What You Can Do to Get Lower Prices on Prescriptions
Drug prices are making me crazy these days. I recently had to spend $126 dollars for 3 prescriptions. And this was my co-pay. The insurance company would pay the rest.
I was shocked. I asked the clerk "how much would these be if I just paid cash?" She said they would be about $200 dollars EACH. Needless to say, I was appalled. How have drug prices gone so crazy expensive. All I could think about were the people who could not afford to plop down $126 dollars at Christmas time for this unexpected expensive. I am lucky and that amount is not a problem for me. But I could just imagine someone trying to decide which medicine they most needed and letting the others go.
We talked with Senator Bill Cassidy (who is a medical doctor) again about the high costs of prescription drugs. And he says it is a huge problem in our country. He did refer us to a great study done by Consumer Reports on prices. The publication did a secret shopper survey on pharmacies and this chart might help you see where you can get the best prices. I know I am going to use this in the future.
As you will notice, the independent pharmacies are way cheaper than the big drug store chains and even the big box stores that have pharmacies. Even the online companies are cheaper. But who wants to wait a couple of days for medications? But I guess if you have regular meds, this is a great option.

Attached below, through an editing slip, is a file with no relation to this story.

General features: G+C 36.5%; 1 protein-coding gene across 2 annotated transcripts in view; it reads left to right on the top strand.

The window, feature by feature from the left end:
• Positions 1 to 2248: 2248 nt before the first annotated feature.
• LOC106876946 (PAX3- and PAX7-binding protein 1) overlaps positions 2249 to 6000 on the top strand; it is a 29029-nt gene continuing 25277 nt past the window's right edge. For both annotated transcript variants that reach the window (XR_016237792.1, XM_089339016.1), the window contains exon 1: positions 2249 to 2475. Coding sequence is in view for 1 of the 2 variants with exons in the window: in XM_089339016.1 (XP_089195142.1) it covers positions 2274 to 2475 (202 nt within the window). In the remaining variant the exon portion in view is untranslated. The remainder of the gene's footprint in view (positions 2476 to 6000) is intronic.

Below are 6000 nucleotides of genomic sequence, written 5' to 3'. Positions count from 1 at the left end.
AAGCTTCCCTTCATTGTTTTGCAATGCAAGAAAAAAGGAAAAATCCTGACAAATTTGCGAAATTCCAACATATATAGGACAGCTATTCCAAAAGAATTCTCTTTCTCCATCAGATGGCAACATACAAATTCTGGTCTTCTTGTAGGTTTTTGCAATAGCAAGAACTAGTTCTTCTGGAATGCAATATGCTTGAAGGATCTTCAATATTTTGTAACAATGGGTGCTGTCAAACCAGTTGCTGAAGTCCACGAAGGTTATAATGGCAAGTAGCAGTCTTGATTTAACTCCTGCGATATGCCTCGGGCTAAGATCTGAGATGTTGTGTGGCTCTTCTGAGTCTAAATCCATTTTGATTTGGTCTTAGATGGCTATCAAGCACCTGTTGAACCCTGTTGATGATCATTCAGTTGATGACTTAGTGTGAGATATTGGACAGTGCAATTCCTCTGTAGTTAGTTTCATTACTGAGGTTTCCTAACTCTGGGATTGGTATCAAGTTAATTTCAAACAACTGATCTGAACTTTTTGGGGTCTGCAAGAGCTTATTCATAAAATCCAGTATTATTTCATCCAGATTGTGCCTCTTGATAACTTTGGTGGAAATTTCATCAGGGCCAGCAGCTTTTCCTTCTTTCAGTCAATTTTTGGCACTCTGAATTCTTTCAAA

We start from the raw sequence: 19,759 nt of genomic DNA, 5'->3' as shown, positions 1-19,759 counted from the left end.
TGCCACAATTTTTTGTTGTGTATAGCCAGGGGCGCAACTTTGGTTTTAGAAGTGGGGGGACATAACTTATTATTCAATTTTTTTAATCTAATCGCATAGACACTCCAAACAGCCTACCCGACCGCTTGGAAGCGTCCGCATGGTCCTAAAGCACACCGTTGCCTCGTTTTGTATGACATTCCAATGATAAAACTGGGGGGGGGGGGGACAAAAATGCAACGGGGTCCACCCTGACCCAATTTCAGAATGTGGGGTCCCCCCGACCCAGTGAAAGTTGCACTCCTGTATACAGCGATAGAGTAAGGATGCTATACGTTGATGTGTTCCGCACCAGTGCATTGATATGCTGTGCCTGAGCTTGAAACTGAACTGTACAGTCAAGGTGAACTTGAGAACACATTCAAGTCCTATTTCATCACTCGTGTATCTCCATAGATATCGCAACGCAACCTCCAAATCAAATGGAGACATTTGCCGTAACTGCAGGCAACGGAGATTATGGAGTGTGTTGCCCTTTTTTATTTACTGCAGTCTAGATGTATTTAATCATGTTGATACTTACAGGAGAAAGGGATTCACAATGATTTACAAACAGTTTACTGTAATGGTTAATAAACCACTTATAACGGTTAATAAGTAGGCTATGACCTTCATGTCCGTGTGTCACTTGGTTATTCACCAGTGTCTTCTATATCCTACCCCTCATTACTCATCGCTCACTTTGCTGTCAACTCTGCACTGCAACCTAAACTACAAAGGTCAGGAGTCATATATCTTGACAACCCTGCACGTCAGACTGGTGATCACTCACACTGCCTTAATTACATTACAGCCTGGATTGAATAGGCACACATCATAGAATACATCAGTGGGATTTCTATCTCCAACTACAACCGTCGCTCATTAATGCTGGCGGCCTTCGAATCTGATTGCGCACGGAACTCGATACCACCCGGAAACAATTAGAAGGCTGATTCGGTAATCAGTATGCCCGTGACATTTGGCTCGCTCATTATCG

Here's our discussion with the Senator about the rising cost of prescription meds:
The Consumer Reports’ article says
Secret shoppers called more than 150 drugstores across the U.S.—representing dozens of chain pharmacies, supermarket drugstores, and independent pharmacies—to compare prices for five commonly prescribed generic drugs. They included the diabetes drug pioglitazone (generic Actos, 30 mg); the painkiller celecoxib (generic Celebrex, 200 mg); the antidepressant duloxetine (generic Cymbalta, 20 mg); the cholesterol medication atorvastatin (generic Lipitor, 20 mg); and clopidogrel (generic Plavix, 75 mg), a blood thinner. The chart shows average discounted retail prices that pharmacies quoted for a one-month supply. (All prices are rounded to the nearest dollar.)
The Senator says the best advice is to always ask for generic drugs and shop around.